In Transit

Commuting days until retirement: 230

Among what would probably nowadays be called the commuting community − if it weren’t so hard to say, that is − things have changed over the years. In my previous incarnation as a commuter, before I spent a period working from home (something like 20 years ago) the range of train-bound activities was different. Most newspaper readers struggled with big broadsheets, trying vainly to avoid irritating their neighbours by obscuring their vision or tickling their ears as they turned the pages. Now they will either skim through a free tabloid (for London commuters like me there’s the Metro in the morning or the Standard on the way home) or skip nimbly through the contents of a morning daily on their tablet. If any were using mobile phones they could only at that time have been either texting or talking on them. The rumbling of the train was punctuated by the raucous piping of that horrible Nokia tune, or some other crude electronic noise. Reading on my journey now, I’m often startled by a sudden explosion of pop music, a brass band, a morning chorus of twittering birds or a concussion of breaking glass. It takes a few moments of perplexity before you come to and realise it’s just another ring tone.

Laptop computers in those earlier times were still sufficiently rare that one man I worked with avoided using one on the train because he was afraid everyone would think he was showing off. In the intervening years they multiplied rapidly for a while, only to have their entertainment functions largely replaced by tablets and smartphones. Of course there are still the laptop diehards, mostly using the train as an extension of the office. A discreet glimpse over one of their shoulders usually shows them to be working on a financial spreadsheet, or bent over some programming code. Such dedication! It may not save me from being a dull boy, but I do take care to keep my commuting time free of work − of that sort of work, anyway.

Many of course just lose themselves in music on their noise-cancelling headphones. There’s one man on my train every day, in both directions, whom I have never actually seen without a large pair of headphones on − and that includes his walk to and from the station. I often wonder whether they have been surgically implanted. And a whole new range of activities has sprung up that were not possible formerly, the most popular of all being just to play with your smartphone. That’s what I’m doing now, in writing this, if it counts as playing, which it probably does. From where I’m sitting now, on the morning train, just at my end of the carriage I can count four Metros, one Kindle, one book, one laptop, two phone-fiddlers (including me) and one handheld game console, right next to me. The iPads seem unusually rare today − although I have just spotted one up the other end of the carriage. That leaves two deep in conversation, one asleep, and two looking out of the window − earnest students of misty early morning fields, grazing cows, builders yards and back gardens ranging from the fanatically neat to the chaotically neglected.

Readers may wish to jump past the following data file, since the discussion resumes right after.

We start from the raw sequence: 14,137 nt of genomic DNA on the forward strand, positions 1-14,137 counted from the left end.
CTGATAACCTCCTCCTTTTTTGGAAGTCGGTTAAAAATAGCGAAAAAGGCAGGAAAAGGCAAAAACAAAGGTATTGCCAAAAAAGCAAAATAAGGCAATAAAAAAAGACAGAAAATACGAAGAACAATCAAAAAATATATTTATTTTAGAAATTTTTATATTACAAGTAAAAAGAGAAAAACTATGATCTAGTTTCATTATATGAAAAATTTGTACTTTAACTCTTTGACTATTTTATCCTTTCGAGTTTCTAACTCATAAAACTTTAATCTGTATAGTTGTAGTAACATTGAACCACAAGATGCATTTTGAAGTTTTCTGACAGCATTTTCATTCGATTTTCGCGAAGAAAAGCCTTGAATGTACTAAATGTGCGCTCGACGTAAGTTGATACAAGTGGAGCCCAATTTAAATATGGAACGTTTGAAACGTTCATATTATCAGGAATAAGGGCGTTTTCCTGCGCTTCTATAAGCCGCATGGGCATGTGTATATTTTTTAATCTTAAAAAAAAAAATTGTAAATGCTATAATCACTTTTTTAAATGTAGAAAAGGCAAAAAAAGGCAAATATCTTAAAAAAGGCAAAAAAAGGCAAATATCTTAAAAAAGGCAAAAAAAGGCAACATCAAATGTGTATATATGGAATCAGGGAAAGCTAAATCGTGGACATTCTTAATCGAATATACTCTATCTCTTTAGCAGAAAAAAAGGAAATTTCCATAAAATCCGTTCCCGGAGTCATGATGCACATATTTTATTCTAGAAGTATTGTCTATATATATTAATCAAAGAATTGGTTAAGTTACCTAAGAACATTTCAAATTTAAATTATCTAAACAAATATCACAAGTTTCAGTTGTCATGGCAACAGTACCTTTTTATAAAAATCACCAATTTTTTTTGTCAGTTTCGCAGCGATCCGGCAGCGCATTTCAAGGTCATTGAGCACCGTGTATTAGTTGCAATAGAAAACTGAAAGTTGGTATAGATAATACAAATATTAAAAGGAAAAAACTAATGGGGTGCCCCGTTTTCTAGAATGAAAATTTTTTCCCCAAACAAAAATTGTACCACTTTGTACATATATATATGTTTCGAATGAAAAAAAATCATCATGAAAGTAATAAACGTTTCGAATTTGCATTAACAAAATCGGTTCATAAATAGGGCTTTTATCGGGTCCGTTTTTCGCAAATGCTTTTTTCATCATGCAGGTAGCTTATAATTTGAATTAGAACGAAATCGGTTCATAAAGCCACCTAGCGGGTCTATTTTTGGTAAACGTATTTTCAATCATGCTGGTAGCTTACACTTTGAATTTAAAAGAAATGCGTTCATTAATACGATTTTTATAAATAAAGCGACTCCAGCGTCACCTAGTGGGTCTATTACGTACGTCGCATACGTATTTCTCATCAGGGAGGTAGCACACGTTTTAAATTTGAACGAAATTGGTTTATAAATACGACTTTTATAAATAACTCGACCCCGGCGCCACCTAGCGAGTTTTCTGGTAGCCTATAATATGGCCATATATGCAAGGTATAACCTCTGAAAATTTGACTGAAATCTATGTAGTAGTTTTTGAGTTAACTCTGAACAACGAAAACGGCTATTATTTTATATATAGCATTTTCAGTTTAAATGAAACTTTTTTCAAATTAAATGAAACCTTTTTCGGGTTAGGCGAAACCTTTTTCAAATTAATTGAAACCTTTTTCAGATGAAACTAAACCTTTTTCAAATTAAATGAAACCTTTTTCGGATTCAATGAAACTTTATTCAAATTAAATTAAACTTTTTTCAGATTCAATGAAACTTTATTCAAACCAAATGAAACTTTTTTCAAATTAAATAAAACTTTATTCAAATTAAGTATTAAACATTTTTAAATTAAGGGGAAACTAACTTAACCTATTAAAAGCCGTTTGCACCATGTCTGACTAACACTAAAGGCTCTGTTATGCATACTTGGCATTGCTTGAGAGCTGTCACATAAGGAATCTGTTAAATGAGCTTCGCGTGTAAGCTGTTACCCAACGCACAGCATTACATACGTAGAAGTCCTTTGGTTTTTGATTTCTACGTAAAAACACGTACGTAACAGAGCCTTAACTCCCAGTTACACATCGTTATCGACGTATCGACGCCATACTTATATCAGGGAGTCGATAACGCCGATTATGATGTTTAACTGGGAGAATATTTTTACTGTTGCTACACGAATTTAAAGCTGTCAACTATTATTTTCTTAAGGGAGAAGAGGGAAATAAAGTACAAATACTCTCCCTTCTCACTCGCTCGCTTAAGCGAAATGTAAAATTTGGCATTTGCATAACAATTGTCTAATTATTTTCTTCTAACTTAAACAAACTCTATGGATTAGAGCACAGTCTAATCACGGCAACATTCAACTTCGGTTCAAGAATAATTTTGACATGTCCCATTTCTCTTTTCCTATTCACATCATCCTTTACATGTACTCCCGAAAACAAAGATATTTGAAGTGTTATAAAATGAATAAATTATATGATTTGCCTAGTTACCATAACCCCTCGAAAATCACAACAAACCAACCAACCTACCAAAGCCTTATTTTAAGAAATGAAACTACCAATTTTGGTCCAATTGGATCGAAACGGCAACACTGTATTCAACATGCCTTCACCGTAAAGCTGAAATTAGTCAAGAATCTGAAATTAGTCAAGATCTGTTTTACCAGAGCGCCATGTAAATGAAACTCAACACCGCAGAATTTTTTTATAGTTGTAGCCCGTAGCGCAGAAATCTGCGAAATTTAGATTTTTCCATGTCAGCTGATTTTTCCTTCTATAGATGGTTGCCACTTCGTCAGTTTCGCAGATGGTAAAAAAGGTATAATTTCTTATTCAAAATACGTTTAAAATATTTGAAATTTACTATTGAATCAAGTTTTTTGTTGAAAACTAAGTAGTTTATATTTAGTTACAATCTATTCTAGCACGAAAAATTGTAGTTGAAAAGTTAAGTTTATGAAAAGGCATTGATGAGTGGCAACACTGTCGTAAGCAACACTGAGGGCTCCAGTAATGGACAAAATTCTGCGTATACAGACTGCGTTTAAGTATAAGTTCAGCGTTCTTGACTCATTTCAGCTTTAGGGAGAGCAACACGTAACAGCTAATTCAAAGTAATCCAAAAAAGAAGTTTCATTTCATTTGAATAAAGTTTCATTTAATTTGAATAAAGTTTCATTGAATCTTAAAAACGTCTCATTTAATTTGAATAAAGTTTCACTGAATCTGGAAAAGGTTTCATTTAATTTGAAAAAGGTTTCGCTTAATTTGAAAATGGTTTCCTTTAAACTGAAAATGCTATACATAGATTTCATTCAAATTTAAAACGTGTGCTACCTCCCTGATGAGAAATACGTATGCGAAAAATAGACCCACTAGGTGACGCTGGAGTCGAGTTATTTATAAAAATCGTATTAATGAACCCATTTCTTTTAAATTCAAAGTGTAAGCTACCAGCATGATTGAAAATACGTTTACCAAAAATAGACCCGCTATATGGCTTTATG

And so the rows of heads comprising this very twenty-first century aggregation of social chit-chat, dreams, electronic jitterbugging and imaginary digital worlds sway in synchrony with the jolting of the train as it rattles towards the capital. In the meantime I am realising that this piece, intended as an introduction to a review of some of my recent fiction reading on the train, has outgrown its purpose and will have to be a post on its own. The reviewing will be coming next.

2 thoughts on “In Transit

  1. Excellent! I remember when the only choices one had when commuting where to stare out of the window, fall asleep, or read a book or a newspaper (which one would have had to purchase oneself). I knew all the landscape of my journey to Waterloo.

    • Yes – I still do quite a bit of window staring myself. There’s something strangely fascinating about that other world which consists of the back end of everything as seen from the train. It’s as if somehow no one expects it to be looked at, even though thousands do every day.

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